As a Dutchie and Coal Cracker, I never met a noodle or dough ball I didn’t like. Add cheese to the noodles or dough, and I am in 7th heaven. This casserole does that and, needless to say, is one of my favorites.
I was introduced to this dish by my best friend, Peg. Peg lived in Ashland, PA (Schuylkill County) for nearly four decades, but grew up in the Lehigh Valley and Bethlehem, Pennsylvania area. Peg’s Mom was the typical PA Dutch cook who could make something from nothing and this casserole fit the bill to feed a hungry family without breaking the budget.
Layers of egg noodles tossed with a can of condensed cream of chicken soup, cheese, and lightly sweetened tomato soup/burger mix come together in a dish sure to become a family favorite.
Eat in, take out
A pot-luck friendly, “travels-well” dish, it is kid-friendly and can be prepared ahead of baking time. I prefer to use the individually wrapped “American processed cheese” slices from the grocery refrigerated section for their melting quality in this recipe, but you can substitute deli sliced “American cheese”. I also use medium width noodles in this dish so the sauce and cheese melts and blends through nicely during baking.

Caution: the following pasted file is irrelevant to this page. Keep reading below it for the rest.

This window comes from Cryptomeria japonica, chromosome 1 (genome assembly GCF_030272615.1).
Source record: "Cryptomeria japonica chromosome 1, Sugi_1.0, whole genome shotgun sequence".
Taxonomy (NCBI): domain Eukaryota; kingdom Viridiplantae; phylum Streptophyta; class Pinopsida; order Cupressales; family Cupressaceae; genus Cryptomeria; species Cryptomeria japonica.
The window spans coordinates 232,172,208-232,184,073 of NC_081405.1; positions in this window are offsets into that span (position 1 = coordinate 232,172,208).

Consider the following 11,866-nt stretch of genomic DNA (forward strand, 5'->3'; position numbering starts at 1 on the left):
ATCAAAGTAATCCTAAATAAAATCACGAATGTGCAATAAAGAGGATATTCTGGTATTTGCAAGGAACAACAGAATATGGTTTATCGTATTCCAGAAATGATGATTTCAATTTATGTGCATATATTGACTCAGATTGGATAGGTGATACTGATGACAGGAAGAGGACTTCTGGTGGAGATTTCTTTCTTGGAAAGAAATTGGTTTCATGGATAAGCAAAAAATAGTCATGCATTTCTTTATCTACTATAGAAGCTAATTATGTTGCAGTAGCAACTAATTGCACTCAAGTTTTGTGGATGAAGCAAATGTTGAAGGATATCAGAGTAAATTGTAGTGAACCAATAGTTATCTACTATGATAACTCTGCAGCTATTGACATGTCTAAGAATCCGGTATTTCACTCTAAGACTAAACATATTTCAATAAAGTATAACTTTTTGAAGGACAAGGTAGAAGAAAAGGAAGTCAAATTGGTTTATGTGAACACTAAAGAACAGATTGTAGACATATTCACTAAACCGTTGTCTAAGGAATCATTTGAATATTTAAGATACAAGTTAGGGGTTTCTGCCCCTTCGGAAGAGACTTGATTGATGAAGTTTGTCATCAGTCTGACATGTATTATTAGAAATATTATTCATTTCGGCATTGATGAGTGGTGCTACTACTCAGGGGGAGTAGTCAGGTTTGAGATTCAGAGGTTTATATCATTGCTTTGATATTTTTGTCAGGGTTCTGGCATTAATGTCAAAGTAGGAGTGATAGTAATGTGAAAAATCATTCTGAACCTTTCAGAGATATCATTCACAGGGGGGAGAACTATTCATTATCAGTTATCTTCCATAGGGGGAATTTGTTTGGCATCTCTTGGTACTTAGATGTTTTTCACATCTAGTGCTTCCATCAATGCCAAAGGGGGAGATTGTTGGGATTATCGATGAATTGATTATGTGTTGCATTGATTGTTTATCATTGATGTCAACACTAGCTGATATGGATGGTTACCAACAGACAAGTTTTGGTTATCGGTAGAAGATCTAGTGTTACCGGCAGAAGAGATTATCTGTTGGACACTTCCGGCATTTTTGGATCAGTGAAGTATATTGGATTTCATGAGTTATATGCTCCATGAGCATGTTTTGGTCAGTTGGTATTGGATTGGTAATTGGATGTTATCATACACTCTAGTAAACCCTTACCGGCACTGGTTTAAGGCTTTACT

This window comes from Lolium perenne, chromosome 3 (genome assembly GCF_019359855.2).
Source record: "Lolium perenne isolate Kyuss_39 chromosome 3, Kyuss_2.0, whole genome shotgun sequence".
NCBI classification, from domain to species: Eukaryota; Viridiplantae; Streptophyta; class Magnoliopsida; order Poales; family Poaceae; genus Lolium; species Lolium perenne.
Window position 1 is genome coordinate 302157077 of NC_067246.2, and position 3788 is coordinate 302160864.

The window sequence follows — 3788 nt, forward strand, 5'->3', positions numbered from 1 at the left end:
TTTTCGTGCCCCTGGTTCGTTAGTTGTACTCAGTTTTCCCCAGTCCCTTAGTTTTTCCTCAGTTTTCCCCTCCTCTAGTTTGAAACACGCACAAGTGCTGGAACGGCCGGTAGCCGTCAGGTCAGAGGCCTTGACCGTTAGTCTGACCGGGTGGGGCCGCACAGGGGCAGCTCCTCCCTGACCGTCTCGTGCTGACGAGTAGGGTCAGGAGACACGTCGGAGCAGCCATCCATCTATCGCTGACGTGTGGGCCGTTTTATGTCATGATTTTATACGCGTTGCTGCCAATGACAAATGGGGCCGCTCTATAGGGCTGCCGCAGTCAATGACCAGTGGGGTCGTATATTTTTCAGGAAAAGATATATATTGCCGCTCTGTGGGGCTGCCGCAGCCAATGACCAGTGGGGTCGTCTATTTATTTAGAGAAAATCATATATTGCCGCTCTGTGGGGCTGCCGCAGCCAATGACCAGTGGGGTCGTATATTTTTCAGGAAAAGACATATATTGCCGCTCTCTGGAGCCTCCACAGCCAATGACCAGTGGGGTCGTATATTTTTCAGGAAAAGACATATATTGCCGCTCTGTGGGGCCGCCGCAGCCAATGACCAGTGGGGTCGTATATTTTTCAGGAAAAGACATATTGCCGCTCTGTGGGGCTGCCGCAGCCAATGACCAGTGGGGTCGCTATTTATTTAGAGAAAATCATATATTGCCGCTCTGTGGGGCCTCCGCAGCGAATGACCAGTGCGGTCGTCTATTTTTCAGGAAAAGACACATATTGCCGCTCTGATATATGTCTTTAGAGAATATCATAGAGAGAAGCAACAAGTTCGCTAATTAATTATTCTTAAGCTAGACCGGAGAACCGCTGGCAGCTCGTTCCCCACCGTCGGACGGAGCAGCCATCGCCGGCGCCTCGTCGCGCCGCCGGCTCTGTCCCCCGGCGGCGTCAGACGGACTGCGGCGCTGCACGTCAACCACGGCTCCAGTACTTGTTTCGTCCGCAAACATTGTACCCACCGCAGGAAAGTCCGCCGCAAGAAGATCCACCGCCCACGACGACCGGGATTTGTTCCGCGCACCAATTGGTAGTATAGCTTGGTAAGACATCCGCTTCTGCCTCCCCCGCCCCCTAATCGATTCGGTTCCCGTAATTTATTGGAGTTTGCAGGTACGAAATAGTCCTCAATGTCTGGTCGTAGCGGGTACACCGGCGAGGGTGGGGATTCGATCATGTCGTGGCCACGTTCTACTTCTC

The end result is a creamy, flavorful casserole great for a supper anytime of the year. You can freeze leftovers, too; chill them, cut the leftovers in serving size pieces, wrap tightly in plastic wrap, then store in a freezer zip top bag. Thaw, heat in the microwave, and enjoy.
I pair this with Pennsylvania Dutch Pepper Cabbage and it becomes the ultimate comfort food meal for me!
NOTE: When draining noodles after cooking, do not drain them perfectly dry; leave them slightly damp so that the undiluted cream of chicken soup mixes in nicely. I dump the noodles into a colander, shake twice, and return to the pot for easy mixing with the soup.
My secret touch
Most recipes call for 1 can each of condensed tomato soup and cream of chicken soup but I use two of each; this results in a creamier casserole.
Take advantage of the lower prices of store brand condensed soups over the big brand name for this recipe; the end results are just as good using the more budget friendly line.
Read the whole article and find the recipe on A Coalcracker in the Kitchen